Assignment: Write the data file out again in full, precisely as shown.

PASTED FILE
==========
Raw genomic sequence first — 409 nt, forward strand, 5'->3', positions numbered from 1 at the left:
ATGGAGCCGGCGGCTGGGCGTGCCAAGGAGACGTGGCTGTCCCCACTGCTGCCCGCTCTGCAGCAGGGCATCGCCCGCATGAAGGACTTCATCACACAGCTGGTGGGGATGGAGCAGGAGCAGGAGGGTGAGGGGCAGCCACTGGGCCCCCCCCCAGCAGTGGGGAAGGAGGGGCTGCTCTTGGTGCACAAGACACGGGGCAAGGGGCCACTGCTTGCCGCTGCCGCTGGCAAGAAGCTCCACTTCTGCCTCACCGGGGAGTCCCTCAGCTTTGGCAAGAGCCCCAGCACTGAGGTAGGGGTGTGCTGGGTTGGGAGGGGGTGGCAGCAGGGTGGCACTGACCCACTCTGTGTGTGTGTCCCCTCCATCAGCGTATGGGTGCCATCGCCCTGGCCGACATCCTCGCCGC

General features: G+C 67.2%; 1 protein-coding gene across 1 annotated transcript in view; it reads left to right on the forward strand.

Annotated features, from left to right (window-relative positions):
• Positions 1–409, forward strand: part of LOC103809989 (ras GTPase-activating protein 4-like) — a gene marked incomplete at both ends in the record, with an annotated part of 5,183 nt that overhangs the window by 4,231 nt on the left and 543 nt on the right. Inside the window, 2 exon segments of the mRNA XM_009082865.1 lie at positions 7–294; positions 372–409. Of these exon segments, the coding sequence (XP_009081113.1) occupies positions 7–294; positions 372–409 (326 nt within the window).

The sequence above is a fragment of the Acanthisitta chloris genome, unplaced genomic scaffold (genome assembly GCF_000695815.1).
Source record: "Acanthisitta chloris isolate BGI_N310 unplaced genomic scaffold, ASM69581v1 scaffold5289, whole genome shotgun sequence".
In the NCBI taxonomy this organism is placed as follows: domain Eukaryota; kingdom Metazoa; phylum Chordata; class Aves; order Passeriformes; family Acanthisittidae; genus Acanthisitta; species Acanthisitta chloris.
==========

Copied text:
Raw genomic sequence first — 409 nt, forward strand, 5'->3', positions numbered from 1 at the left:
ATGGAGCCGGCGGCTGGGCGTGCCAAGGAGACGTGGCTGTCCCCACTGCTGCCCGCTCTGCAGCAGGGCATCGCCCGCATGAAGGACTTCATCACACAGCTGGTGGGGATGGAGCAGGAGCAGGAGGGTGAGGGGCAGCCACTGGGCCCCCCCCCAGCAGTGGGGAAGGAGGGGCTGCTCTTGGTGCACAAGACACGGGGCAAGGGGCCACTGCTTGCCGCTGCCGCTGGCAAGAAGCTCCACTTCTGCCTCACCGGGGAGTCCCTCAGCTTTGGCAAGAGCCCCAGCACTGAGGTAGGGGTGTGCTGGGTTGGGAGGGGGTGGCAGCAGGGTGGCACTGACCCACTCTGTGTGTGTGTCCCCTCCATCAGCGTATGGGTGCCATCGCCCTGGCCGACATCCTCGCCGC

General features: G+C 67.2%; 1 protein-coding gene across 1 annotated transcript in view; it reads left to right on the forward strand.

Annotated features, from left to right (window-relative positions):
• Positions 1–409, forward strand: part of LOC103809989 (ras GTPase-activating protein 4-like) — a gene marked incomplete at both ends in the record, with an annotated part of 5,183 nt that overhangs the window by 4,231 nt on the left and 543 nt on the right. Inside the window, 2 exon segments of the mRNA XM_009082865.1 lie at positions 7–294; positions 372–409. Of these exon segments, the coding sequence (XP_009081113.1) occupies positions 7–294; positions 372–409 (326 nt within the window).

The sequence above is a fragment of the Acanthisitta chloris genome, unplaced genomic scaffold (genome assembly GCF_000695815.1).
Source record: "Acanthisitta chloris isolate BGI_N310 unplaced genomic scaffold, ASM69581v1 scaffold5289, whole genome shotgun sequence".
In the NCBI taxonomy this organism is placed as follows: domain Eukaryota; kingdom Metazoa; phylum Chordata; class Aves; order Passeriformes; family Acanthisittidae; genus Acanthisitta; species Acanthisitta chloris.